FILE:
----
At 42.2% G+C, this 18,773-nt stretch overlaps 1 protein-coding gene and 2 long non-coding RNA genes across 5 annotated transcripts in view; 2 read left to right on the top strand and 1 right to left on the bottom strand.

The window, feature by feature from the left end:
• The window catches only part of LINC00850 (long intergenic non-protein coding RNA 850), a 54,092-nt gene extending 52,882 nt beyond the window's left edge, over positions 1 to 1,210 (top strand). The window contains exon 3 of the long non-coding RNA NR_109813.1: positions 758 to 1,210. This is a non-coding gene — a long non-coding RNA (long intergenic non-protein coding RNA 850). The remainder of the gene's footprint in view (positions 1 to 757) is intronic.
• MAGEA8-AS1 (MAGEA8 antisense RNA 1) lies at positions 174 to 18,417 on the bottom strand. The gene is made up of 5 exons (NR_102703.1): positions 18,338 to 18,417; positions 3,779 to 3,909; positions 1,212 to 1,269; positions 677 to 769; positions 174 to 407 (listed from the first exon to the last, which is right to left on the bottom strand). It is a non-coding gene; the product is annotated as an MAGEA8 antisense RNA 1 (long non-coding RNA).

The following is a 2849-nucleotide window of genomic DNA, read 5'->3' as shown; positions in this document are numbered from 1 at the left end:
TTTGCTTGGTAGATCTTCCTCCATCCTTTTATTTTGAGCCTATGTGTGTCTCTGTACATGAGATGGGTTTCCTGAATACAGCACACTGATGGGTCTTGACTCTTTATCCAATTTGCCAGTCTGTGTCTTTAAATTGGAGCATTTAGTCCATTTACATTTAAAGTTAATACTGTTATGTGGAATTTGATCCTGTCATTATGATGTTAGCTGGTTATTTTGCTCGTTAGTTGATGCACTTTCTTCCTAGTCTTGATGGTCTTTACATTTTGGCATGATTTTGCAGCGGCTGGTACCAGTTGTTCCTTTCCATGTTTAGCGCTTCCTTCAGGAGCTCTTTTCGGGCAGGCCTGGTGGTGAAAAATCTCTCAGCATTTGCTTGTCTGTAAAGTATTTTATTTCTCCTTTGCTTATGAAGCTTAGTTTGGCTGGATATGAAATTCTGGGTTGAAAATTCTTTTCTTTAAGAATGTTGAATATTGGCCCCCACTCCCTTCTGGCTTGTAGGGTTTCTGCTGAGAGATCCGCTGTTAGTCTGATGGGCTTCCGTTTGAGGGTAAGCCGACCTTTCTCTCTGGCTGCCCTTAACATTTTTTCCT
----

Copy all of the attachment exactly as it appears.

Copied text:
At 42.2% G+C, this 18,773-nt stretch overlaps 1 protein-coding gene and 2 long non-coding RNA genes across 5 annotated transcripts in view; 2 read left to right on the top strand and 1 right to left on the bottom strand.

The window, feature by feature from the left end:
• The window catches only part of LINC00850 (long intergenic non-protein coding RNA 850), a 54,092-nt gene extending 52,882 nt beyond the window's left edge, over positions 1 to 1,210 (top strand). The window contains exon 3 of the long non-coding RNA NR_109813.1: positions 758 to 1,210. This is a non-coding gene — a long non-coding RNA (long intergenic non-protein coding RNA 850). The remainder of the gene's footprint in view (positions 1 to 757) is intronic.
• MAGEA8-AS1 (MAGEA8 antisense RNA 1) lies at positions 174 to 18,417 on the bottom strand. The gene is made up of 5 exons (NR_102703.1): positions 18,338 to 18,417; positions 3,779 to 3,909; positions 1,212 to 1,269; positions 677 to 769; positions 174 to 407 (listed from the first exon to the last, which is right to left on the bottom strand). It is a non-coding gene; the product is annotated as an MAGEA8 antisense RNA 1 (long non-coding RNA).

The following is a 2849-nucleotide window of genomic DNA, read 5'->3' as shown; positions in this document are numbered from 1 at the left end:
TTTGCTTGGTAGATCTTCCTCCATCCTTTTATTTTGAGCCTATGTGTGTCTCTGTACATGAGATGGGTTTCCTGAATACAGCACACTGATGGGTCTTGACTCTTTATCCAATTTGCCAGTCTGTGTCTTTAAATTGGAGCATTTAGTCCATTTACATTTAAAGTTAATACTGTTATGTGGAATTTGATCCTGTCATTATGATGTTAGCTGGTTATTTTGCTCGTTAGTTGATGCACTTTCTTCCTAGTCTTGATGGTCTTTACATTTTGGCATGATTTTGCAGCGGCTGGTACCAGTTGTTCCTTTCCATGTTTAGCGCTTCCTTCAGGAGCTCTTTTCGGGCAGGCCTGGTGGTGAAAAATCTCTCAGCATTTGCTTGTCTGTAAAGTATTTTATTTCTCCTTTGCTTATGAAGCTTAGTTTGGCTGGATATGAAATTCTGGGTTGAAAATTCTTTTCTTTAAGAATGTTGAATATTGGCCCCCACTCCCTTCTGGCTTGTAGGGTTTCTGCTGAGAGATCCGCTGTTAGTCTGATGGGCTTCCGTTTGAGGGTAAGCCGACCTTTCTCTCTGGCTGCCCTTAACATTTTTTCCT